Saturday, August 18th, 2007


I’ve have it in my head to extract/rewrite parts of Paste lately. Tempita was one example.

The request and response functions in Paste grew very organically. I wasn’t trying to create a framework, so I studiously avoided anything that might look like a request or response object. I felt that would be stepping on toes or something. Eventually, though, Ben Bangert really wanted a request object for Pylons, and it went in paste.wsgiwrappers. And at a certain point I decided that the class-based access was really just fine, and doing lots of function(environ, ...) was no better than Request(environ).function(...).

So I started WebOb. WebOb has Request, Response, and some exceptions, incorporating the functionality of Paste’s paste.request, paste.response, paste.wsgilib, paste.httpexceptions, and paste.httpheaders. And some extra stuff.

I’ve included a comparison with a few other framework request/response objects. What this doesn’t note, though, is that WebOb has a much larger Request and Response objects. I’ve taken almost all the HTTP headers and mapped them to parsed attributes. So req.if_modified_since returns a datetime object, and req.if_none_match returns a somewhat set-like object, as a few examples. I created a lot of view-like objects for this, representing the canonical form of the information in several other forms (the WSGI request environment, and the status/headers/body of the response).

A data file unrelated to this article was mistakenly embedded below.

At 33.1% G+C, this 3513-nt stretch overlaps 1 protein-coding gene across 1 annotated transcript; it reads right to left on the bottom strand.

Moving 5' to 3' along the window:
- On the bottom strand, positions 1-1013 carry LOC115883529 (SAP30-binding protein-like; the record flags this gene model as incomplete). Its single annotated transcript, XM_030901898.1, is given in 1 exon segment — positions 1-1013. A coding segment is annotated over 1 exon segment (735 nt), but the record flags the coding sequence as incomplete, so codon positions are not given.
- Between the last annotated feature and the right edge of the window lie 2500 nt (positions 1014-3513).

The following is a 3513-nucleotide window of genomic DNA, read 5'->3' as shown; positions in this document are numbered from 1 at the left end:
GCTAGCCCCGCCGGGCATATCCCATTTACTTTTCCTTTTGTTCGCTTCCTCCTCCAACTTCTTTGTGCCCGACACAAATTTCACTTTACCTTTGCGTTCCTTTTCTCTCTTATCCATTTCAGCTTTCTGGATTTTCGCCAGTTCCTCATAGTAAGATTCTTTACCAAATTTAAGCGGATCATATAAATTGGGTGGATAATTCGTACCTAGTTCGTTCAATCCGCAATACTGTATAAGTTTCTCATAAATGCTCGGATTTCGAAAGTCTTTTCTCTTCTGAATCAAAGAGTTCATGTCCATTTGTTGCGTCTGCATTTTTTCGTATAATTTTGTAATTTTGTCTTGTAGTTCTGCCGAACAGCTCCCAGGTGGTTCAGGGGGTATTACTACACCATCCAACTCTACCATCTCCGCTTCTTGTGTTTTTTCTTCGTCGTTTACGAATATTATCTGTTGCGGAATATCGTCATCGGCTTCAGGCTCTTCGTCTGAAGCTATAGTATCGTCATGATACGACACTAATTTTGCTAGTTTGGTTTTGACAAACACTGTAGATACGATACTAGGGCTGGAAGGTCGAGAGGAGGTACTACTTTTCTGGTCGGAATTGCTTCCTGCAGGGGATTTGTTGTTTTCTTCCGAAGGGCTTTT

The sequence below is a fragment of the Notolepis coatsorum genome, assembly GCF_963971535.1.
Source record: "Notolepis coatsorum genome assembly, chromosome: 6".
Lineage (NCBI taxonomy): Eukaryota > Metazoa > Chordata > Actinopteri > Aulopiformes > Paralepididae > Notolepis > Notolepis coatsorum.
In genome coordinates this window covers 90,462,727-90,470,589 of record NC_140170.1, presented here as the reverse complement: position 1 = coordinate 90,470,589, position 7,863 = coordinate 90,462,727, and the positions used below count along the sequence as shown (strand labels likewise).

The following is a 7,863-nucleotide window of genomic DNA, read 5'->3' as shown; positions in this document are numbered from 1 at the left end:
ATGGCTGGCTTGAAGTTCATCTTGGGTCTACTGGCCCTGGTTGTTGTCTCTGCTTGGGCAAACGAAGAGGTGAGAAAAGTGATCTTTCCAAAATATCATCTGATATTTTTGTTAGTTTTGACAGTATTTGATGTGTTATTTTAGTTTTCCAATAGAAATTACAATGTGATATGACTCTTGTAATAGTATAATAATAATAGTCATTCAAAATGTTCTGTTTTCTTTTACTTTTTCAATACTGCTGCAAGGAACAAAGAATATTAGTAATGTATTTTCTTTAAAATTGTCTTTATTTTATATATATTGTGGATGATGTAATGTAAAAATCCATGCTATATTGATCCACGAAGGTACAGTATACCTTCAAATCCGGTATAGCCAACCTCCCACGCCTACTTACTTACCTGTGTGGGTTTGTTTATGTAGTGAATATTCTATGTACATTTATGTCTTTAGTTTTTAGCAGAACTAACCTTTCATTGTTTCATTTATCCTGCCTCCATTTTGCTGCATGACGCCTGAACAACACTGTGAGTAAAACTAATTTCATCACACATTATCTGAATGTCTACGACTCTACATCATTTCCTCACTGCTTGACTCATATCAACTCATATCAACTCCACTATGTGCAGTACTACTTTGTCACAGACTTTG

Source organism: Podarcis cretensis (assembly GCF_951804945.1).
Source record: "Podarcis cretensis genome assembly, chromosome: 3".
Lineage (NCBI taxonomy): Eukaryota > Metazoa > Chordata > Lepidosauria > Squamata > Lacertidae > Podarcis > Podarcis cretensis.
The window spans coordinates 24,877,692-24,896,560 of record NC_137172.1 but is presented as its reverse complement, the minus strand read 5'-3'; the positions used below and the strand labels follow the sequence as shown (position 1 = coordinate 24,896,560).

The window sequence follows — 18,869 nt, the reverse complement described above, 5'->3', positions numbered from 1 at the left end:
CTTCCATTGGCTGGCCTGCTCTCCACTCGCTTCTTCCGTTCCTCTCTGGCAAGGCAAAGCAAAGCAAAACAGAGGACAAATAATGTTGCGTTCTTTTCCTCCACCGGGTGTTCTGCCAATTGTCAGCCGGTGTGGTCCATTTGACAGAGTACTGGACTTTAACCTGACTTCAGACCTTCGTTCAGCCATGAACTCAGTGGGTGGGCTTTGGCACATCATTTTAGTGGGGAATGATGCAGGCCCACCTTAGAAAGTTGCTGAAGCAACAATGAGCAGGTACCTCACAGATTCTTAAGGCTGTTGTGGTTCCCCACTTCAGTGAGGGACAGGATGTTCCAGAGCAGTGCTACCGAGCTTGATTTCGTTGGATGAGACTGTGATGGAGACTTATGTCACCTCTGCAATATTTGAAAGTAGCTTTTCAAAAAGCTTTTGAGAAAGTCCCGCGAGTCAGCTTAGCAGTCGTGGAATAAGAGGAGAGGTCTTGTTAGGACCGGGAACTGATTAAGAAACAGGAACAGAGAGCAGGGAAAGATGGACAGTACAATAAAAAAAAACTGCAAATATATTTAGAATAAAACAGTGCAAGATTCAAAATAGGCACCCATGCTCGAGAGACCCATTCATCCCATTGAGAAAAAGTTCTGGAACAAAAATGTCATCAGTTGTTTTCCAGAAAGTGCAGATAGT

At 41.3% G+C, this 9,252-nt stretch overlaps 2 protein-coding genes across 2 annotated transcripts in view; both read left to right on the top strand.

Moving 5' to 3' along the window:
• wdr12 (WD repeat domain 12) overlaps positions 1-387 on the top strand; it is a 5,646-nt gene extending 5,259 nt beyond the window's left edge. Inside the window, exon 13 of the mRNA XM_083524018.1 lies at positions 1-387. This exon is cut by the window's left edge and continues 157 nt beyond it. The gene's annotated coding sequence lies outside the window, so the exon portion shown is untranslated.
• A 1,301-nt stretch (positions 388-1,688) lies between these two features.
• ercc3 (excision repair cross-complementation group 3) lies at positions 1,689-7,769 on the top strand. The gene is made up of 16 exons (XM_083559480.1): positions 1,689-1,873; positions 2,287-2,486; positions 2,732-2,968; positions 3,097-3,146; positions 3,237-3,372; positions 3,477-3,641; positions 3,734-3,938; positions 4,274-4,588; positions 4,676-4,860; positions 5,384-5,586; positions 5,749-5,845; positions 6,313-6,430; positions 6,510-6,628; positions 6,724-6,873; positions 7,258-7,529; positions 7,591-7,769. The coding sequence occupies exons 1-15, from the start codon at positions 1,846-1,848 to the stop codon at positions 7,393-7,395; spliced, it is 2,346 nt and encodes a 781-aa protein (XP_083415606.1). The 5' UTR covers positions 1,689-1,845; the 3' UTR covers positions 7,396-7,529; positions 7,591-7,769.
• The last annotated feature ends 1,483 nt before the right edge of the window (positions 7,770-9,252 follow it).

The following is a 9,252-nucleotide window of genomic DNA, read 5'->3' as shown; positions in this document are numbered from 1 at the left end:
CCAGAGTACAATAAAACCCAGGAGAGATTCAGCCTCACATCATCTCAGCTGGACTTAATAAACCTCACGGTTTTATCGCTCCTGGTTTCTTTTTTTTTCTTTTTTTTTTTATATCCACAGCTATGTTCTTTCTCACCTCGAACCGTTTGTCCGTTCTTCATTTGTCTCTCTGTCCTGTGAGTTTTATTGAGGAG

It’s fairly well tested and includes almost everything I think it should include, but I reserve the right to change the API any way I want until 1.0; this means if you have any opinion on the API I have nothing to stop me from taking your opinions into account.

Oh, and it has docs, really. They may not be the best docs, but they mention most everything and are automatically tested for accuracy. If you just want a sense of the feel, maybe the file-serving example would be a good place to start (though really you’ll only read about the Response object there).

This is the personal site of Ian Bicking. The opinions expressed here are my own.